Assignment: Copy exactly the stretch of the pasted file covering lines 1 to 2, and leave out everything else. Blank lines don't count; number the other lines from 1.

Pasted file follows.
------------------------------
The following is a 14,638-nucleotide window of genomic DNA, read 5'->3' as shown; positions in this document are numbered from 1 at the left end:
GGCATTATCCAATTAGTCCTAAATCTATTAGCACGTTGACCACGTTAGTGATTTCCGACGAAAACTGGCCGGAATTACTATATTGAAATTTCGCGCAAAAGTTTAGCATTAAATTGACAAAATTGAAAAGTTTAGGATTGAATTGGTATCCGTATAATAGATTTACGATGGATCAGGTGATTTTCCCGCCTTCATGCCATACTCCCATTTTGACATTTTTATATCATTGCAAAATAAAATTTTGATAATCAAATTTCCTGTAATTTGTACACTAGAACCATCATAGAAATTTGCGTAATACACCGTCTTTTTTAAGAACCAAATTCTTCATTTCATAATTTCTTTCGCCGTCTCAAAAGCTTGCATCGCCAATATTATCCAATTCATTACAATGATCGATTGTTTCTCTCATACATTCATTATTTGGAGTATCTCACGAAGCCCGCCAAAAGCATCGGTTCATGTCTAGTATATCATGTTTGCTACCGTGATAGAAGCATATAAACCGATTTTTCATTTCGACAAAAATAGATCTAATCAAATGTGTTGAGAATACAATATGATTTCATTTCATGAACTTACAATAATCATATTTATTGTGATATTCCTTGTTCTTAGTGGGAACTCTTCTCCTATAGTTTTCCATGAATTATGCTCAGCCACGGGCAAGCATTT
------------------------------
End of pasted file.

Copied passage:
The following is a 14,638-nucleotide window of genomic DNA, read 5'->3' as shown; positions in this document are numbered from 1 at the left end:
GGCATTATCCAATTAGTCCTAAATCTATTAGCACGTTGACCACGTTAGTGATTTCCGACGAAAACTGGCCGGAATTACTATATTGAAATTTCGCGCAAAAGTTTAGCATTAAATTGACAAAATTGAAAAGTTTAGGATTGAATTGGTATCCGTATAATAGATTTACGATGGATCAGGTGATTTTCCCGCCTTCATGCCATACTCCCATTTTGACATTTTTATATCATTGCAAAATAAAATTTTGATAATCAAATTTCCTGTAATTTGTACACTAGAACCATCATAGAAATTTGCGTAATACACCGTCTTTTTTAAGAACCAAATTCTTCATTTCATAATTTCTTTCGCCGTCTCAAAAGCTTGCATCGCCAATATTATCCAATTCATTACAATGATCGATTGTTTCTCTCATACATTCATTATTTGGAGTATCTCACGAAGCCCGCCAAAAGCATCGGTTCATGTCTAGTATATCATGTTTGCTACCGTGATAGAAGCATATAAACCGATTTTTCATTTCGACAAAAATAGATCTAATCAAATGTGTTGAGAATACAATATGATTTCATTTCATGAACTTACAATAATCATATTTATTGTGATATTCCTTGTTCTTAGTGGGAACTCTTCTCCTATAGTTTTCCATGAATTATGCTCAGCCACGGGCAAGCATTT